Commentary & Opinion
"Long Way to Go" in Fighting HIV/AIDS, Nobel Laureate Says in Opinion Piece
October 21, 2008
Despite the progress made in the fight against HIV since it was discovered in 1983, there is "still a long way to go," Luc Montagnier, who recently shared the 2008 Nobel Prize in medicine for his work in the discovery of HIV, writes in a Wall Street Journal opinion piece. HIV/AIDS is "spreading in many countries," and even "developed countries like the U.S. have many new infections," he writes, adding, "There is also the danger of a new epidemic caused by viral strains resistant to treatment. Moreover, despite the effort of thousands of researchers, we still have no cure and no vaccine."
According to Montagnier, more than 10 years ago he "proposed using vaccination against HIV antigens not for prophylaxis but as an additional therapy following a short antiviral treatment." The goal in this circumstance is to make HIV-positive people's immune systems "fully competent, after only partial restoration by an antiretroviral treatment reducing the viral load in the blood to undetectable levels," he writes.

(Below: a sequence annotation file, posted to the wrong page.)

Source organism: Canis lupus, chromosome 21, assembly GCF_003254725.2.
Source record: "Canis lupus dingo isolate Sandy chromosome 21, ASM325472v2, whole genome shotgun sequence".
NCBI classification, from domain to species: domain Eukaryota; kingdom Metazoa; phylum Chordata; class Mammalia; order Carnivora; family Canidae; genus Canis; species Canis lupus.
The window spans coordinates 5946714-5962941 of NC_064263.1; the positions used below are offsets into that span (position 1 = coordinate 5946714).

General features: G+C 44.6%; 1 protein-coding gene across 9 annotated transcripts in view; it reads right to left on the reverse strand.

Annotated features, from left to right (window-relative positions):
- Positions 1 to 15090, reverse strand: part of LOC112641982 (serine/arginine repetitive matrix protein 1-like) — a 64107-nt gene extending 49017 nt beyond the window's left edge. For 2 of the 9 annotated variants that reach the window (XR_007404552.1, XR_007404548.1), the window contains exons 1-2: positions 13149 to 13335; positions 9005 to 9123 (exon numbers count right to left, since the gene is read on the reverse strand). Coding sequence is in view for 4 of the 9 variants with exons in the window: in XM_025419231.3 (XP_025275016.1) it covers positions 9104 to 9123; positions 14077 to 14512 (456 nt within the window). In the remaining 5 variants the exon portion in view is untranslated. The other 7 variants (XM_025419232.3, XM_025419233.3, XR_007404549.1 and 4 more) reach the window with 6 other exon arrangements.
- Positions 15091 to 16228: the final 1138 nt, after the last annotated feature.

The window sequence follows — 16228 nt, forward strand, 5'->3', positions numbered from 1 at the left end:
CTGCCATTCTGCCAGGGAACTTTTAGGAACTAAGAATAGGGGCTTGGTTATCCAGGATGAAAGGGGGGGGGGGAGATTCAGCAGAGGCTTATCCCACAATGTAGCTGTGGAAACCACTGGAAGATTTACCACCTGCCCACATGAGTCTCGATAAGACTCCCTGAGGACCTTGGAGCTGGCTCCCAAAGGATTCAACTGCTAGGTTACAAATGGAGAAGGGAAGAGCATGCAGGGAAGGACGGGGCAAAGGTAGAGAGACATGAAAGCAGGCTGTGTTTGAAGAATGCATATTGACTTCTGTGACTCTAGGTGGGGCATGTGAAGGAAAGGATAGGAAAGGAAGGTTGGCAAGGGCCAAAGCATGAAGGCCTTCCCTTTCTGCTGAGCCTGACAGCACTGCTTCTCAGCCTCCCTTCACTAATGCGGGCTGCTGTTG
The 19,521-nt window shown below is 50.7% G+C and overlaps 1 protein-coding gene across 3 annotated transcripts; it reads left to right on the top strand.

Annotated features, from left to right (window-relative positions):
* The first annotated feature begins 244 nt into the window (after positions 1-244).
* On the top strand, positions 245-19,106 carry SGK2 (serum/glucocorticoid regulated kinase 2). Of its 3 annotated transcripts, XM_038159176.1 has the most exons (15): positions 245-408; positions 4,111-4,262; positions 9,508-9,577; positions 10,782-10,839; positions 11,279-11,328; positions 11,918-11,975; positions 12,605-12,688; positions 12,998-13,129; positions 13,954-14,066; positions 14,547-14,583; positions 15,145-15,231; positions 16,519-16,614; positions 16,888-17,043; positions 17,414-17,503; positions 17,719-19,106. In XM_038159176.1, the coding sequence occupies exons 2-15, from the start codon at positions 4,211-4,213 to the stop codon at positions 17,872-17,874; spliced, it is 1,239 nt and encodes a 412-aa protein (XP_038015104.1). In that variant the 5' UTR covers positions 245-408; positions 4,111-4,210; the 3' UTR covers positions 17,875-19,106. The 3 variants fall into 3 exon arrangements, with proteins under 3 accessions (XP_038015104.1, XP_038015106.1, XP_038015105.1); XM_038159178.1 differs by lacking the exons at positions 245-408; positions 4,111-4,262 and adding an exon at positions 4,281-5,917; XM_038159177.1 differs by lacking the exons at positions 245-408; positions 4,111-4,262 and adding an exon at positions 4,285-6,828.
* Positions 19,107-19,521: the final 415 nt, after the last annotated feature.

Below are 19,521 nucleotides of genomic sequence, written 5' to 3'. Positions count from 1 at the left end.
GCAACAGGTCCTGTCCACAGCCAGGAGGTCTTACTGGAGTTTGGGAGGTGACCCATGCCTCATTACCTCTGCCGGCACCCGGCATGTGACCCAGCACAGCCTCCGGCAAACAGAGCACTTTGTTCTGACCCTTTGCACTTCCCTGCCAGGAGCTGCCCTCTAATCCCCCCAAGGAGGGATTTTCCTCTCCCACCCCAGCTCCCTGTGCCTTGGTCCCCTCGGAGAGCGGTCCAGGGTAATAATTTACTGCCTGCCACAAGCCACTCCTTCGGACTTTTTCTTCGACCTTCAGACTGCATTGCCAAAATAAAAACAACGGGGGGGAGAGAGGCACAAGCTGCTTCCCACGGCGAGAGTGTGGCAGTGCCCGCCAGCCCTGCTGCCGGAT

According to Montagnier, in "developing countries, many infected patients refuse to be tested and are not treated because of the stigma attached to AIDS." He writes that the "availability of treatment able to eradicate the infection will change their attitudes," concluding that the "epidemic will thus gradually decrease, perhaps helped by a preventive vaccine derived from a successful therapeutic vaccine" (Montagnier, Wall Street Journal, 10/21).
This article was provided by Henry J. Kaiser Family Foundation. It is a part of the publication Kaiser Daily HIV/AIDS Report. Visit the Kaiser Family Foundation's website to find out more about their activities, publications and services.